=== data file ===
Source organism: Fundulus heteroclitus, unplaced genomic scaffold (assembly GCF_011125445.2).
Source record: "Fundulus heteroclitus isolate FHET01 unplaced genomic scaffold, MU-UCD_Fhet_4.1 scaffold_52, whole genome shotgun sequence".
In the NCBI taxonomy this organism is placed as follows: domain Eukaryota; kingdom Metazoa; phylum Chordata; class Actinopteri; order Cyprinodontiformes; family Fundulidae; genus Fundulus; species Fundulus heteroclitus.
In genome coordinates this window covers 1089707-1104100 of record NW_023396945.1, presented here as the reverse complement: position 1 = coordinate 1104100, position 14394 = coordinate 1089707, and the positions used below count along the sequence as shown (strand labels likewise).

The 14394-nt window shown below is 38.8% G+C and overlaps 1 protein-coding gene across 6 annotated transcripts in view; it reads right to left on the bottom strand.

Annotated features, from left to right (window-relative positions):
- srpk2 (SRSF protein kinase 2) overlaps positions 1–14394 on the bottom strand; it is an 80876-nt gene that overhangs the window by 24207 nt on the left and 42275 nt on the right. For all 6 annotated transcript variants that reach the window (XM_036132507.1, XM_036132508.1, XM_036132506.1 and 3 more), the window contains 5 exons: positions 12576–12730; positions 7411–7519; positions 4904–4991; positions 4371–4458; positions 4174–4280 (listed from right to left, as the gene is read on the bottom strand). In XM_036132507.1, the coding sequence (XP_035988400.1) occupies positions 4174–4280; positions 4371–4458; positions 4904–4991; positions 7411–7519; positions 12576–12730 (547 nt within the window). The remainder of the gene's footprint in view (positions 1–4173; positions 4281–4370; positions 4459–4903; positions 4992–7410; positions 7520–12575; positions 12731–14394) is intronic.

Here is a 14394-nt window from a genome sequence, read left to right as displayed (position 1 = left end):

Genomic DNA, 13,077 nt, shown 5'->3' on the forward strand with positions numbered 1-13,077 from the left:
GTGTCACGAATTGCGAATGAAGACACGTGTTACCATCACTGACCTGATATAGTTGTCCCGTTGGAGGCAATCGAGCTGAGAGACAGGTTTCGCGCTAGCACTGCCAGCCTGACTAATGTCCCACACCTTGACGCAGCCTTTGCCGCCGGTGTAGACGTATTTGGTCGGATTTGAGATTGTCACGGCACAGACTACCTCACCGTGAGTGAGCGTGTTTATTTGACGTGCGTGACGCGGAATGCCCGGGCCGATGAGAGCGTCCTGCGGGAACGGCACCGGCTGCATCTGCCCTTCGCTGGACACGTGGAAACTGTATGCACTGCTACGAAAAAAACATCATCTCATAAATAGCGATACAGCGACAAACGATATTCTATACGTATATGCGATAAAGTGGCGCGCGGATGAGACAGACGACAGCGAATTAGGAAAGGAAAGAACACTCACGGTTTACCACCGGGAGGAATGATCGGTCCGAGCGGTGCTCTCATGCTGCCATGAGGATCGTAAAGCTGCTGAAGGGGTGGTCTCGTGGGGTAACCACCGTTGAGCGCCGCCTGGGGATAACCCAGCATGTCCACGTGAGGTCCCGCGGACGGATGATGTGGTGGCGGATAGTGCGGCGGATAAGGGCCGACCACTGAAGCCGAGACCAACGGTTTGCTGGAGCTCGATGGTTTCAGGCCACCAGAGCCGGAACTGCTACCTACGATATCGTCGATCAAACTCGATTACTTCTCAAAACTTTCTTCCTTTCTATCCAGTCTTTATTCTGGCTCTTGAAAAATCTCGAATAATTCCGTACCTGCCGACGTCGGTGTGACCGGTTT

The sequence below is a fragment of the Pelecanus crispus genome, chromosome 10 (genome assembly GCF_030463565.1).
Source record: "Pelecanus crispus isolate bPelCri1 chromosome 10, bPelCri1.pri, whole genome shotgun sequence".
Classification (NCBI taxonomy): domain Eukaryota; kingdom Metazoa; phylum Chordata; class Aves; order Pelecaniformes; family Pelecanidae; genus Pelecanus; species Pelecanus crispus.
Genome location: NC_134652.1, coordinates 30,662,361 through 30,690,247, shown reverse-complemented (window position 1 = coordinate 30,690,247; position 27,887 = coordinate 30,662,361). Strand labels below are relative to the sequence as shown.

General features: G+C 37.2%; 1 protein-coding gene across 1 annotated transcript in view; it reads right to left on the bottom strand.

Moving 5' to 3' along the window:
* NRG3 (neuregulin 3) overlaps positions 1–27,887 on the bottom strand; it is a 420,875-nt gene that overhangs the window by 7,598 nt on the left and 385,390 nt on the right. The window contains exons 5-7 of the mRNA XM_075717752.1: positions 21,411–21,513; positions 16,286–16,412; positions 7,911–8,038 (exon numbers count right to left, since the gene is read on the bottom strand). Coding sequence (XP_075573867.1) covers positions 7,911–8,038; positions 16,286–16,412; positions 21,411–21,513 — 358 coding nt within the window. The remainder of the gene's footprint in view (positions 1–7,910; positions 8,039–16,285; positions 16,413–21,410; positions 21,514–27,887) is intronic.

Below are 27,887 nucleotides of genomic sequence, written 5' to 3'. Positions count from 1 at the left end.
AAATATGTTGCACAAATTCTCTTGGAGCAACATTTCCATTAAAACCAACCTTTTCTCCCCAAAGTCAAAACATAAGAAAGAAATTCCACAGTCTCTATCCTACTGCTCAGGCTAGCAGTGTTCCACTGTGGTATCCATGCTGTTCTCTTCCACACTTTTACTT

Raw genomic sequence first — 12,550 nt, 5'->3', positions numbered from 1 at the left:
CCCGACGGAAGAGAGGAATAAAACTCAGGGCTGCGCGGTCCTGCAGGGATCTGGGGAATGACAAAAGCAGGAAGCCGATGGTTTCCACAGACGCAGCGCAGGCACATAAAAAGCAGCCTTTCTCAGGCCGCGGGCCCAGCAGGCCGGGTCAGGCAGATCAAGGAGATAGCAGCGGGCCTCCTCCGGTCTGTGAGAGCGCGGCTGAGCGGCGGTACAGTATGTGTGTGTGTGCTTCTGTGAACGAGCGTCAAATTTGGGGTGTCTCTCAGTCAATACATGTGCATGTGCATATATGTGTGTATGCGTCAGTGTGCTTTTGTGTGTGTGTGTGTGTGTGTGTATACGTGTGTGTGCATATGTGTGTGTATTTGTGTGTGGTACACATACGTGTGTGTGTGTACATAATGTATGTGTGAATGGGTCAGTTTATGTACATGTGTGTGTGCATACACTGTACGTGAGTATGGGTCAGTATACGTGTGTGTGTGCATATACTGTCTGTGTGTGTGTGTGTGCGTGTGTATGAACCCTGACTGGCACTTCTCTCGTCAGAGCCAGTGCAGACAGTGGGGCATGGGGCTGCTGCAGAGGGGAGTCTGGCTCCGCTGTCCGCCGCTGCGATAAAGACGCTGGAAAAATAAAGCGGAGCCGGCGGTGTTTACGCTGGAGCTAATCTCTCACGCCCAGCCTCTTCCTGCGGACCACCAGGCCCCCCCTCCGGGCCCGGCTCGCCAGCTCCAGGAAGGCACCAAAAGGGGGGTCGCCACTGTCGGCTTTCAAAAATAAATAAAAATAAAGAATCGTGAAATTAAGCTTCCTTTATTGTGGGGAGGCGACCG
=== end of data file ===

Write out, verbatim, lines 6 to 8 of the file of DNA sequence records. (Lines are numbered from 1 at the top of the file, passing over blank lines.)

Annotated features, from left to right (window-relative positions):
- srpk2 (SRSF protein kinase 2) overlaps positions 1–14394 on the bottom strand; it is an 80876-nt gene that overhangs the window by 24207 nt on the left and 42275 nt on the right. For all 6 annotated transcript variants that reach the window (XM_036132507.1, XM_036132508.1, XM_036132506.1 and 3 more), the window contains 5 exons: positions 12576–12730; positions 7411–7519; positions 4904–4991; positions 4371–4458; positions 4174–4280 (listed from right to left, as the gene is read on the bottom strand). In XM_036132507.1, the coding sequence (XP_035988400.1) occupies positions 4174–4280; positions 4371–4458; positions 4904–4991; positions 7411–7519; positions 12576–12730 (547 nt within the window). The remainder of the gene's footprint in view (positions 1–4173; positions 4281–4370; positions 4459–4903; positions 4992–7410; positions 7520–12575; positions 12731–14394) is intronic.

Here is a 14394-nt window from a genome sequence, read left to right as displayed (position 1 = left end):